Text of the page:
2289 State Rd
Plymouth, MA
 
Manomet Animal Hospital
(508) 224-2265
34 Manomet Point Rd
Plymouth, MA
 
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Safe Twitching

Written by Melissa Cassutt

There are three basic types of restraint that can be effective during an emergency: location restraint, physical restraint and chemical restraint.  Colorado veterinarian Ruth Sorensen discusses different techniques of twitching, a form of physical restraint that can help control your horse as you address an emergency.

In part two, Sorensen explains how to properly apply three different types of hobbles. Our series on emergency restraint techniques concludes with an article on different types of location restraint, chemical restraint, and special techniques to restrain a foal, mule or donkey.
Safe Twitching

There are two areas on a horse that can be effectively and humanely twitched—the neck and the nose. Vulnerable anatomy, such as ears, joints or genitals should never be used for restraint. Besides being illegal in some states, ear twitches can cause permanent damage and may actually provoke aggression in some horses.

There are a few situations in which a twitch should not be used. These include if a horse is:

• Thrashing. To ensure the safety of the horse and the handler, a horse that is thrashing (as is often the case with a bad colic) should not be twitched or restrained with any other technique.

• Hurt in the area to be twitched. This may sound obvious, but it still deserves to be noted. Do not apply a twitch to an injured area, such as a sunburned muzzle or a shoulder suffering from a laceration.

• Acting up. Twitching should be used only in an emergency, and only to restrain a horse long enough to prevent further injury as the situation is being handled. Twitching should never be used as a form of discipline.

Nose twitches can be applied by hand or with a piece of equipment.
To apply a nose twitch by hand, grasp the “meaty” part of the upper lip under the nostrils, and while keeping a firm grip, twist your hand. As you hold this twitch, pulse your hand and gently massage the lip with your fingers.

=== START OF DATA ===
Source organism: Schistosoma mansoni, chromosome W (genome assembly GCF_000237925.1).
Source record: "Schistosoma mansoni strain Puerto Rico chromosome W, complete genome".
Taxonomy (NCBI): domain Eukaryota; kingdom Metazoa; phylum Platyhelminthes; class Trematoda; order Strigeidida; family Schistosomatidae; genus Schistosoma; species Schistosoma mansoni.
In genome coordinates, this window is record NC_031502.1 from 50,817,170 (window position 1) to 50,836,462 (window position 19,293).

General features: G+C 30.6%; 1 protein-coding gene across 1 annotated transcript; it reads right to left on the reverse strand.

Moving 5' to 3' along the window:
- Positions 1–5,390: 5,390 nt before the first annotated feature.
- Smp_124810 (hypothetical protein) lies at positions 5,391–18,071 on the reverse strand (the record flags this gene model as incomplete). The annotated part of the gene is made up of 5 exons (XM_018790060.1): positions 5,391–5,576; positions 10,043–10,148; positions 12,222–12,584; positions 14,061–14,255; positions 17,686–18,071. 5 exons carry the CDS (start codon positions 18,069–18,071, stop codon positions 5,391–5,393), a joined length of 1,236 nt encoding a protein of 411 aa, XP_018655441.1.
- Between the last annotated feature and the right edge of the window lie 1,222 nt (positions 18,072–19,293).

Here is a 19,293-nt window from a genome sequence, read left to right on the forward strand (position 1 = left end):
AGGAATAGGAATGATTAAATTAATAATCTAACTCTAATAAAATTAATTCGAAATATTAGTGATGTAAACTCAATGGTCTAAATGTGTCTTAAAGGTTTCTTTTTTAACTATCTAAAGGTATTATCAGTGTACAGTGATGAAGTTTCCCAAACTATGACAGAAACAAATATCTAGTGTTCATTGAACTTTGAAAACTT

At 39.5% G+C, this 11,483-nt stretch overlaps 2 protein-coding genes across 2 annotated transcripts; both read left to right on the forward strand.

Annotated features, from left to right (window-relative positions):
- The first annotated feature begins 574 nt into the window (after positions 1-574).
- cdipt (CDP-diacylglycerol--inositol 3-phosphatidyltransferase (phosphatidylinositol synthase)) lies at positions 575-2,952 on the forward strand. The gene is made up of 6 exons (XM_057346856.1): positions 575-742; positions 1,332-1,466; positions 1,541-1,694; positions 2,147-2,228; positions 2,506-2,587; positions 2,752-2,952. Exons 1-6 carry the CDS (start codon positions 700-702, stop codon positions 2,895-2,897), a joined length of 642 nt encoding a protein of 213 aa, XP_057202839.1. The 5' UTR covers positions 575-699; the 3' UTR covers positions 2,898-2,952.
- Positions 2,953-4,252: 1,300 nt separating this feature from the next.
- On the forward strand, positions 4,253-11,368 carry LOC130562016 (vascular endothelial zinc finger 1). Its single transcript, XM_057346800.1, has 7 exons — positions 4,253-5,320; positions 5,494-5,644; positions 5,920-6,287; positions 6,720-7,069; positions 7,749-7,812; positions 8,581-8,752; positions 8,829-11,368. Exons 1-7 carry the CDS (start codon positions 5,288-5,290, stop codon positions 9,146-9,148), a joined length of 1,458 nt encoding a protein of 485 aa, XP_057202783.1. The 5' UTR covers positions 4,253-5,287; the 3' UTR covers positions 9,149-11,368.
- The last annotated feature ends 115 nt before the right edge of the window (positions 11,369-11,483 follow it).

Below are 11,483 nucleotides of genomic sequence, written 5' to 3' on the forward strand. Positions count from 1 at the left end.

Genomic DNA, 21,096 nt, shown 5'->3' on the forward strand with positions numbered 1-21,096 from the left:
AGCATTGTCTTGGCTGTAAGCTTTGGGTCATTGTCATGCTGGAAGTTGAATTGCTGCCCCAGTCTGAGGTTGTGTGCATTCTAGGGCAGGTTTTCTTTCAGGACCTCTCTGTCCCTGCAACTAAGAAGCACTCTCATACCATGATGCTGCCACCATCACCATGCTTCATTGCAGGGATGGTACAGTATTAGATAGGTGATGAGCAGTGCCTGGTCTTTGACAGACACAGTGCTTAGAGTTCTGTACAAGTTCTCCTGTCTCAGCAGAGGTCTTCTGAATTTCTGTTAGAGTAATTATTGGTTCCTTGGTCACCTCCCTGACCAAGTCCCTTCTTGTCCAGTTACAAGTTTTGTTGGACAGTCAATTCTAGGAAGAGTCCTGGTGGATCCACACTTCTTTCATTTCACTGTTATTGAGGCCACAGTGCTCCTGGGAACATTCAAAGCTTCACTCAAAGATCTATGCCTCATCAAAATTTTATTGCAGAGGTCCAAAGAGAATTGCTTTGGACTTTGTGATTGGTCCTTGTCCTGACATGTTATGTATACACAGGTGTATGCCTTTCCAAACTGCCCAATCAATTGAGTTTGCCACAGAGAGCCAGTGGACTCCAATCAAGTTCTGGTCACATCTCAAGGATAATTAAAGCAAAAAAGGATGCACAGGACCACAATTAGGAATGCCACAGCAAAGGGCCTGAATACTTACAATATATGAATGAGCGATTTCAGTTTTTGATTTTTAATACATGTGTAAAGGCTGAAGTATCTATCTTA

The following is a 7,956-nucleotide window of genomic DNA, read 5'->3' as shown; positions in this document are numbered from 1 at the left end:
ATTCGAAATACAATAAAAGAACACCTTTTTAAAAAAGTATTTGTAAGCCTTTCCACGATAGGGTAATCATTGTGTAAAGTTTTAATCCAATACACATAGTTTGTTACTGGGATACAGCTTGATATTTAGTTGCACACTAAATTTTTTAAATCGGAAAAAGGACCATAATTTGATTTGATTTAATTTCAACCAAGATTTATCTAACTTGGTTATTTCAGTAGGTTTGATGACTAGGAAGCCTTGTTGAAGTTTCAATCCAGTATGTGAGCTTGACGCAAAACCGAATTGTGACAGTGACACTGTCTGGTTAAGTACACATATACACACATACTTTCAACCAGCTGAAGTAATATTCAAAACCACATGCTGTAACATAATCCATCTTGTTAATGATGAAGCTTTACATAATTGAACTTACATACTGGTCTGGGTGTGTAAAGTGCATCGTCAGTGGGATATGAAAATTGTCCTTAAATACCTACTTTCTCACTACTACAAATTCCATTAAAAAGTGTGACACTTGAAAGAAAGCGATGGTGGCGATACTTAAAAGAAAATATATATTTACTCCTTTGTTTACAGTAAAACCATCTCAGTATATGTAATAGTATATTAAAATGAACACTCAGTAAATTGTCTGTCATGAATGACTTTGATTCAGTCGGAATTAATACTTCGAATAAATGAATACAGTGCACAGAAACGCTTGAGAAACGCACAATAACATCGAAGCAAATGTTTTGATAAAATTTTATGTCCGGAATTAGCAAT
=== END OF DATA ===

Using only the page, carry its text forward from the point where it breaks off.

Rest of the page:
As for twitching equipment, there are three basic types of nose twitches:

• Humane twitches. These metal clamps hinge at one end to squeeze the upper lip, and fasten at the opposite end with a snap. Though called humane twitches, Sorensen says they can end up causing injury by pinching or slipping loose.

• Rope-end twitches. These twitches are comprised of a long stick with a rope loop at one end. The loop is applied to the upper lip and twisted tight. As with the humane twitch, these can also have a problem with slipping.

• Chain-end twitches. These twitches are the same as a rope-end twitch, but instead of a rope loop, they have a chain loop, which provides more grip.

Whatever type of twitch you use, it’s important to stay active and aware when twitching a horse. If using your hands, “work the twitch” by pulsing your hands and massaging the area; if using a piece of equipment, gently and slowly roll the handle over and back, being careful not to loosen the twitch.

Note that ...

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MA Equine Law

Massachusetts

Under Massachusetts law, an equine professional is not liable for an injury to, or death of, a participant in equine activities resulting from the inherent risks of equine activities, pursuant to section 2D of chapter 128 of the General Laws.  (Sign posting required.)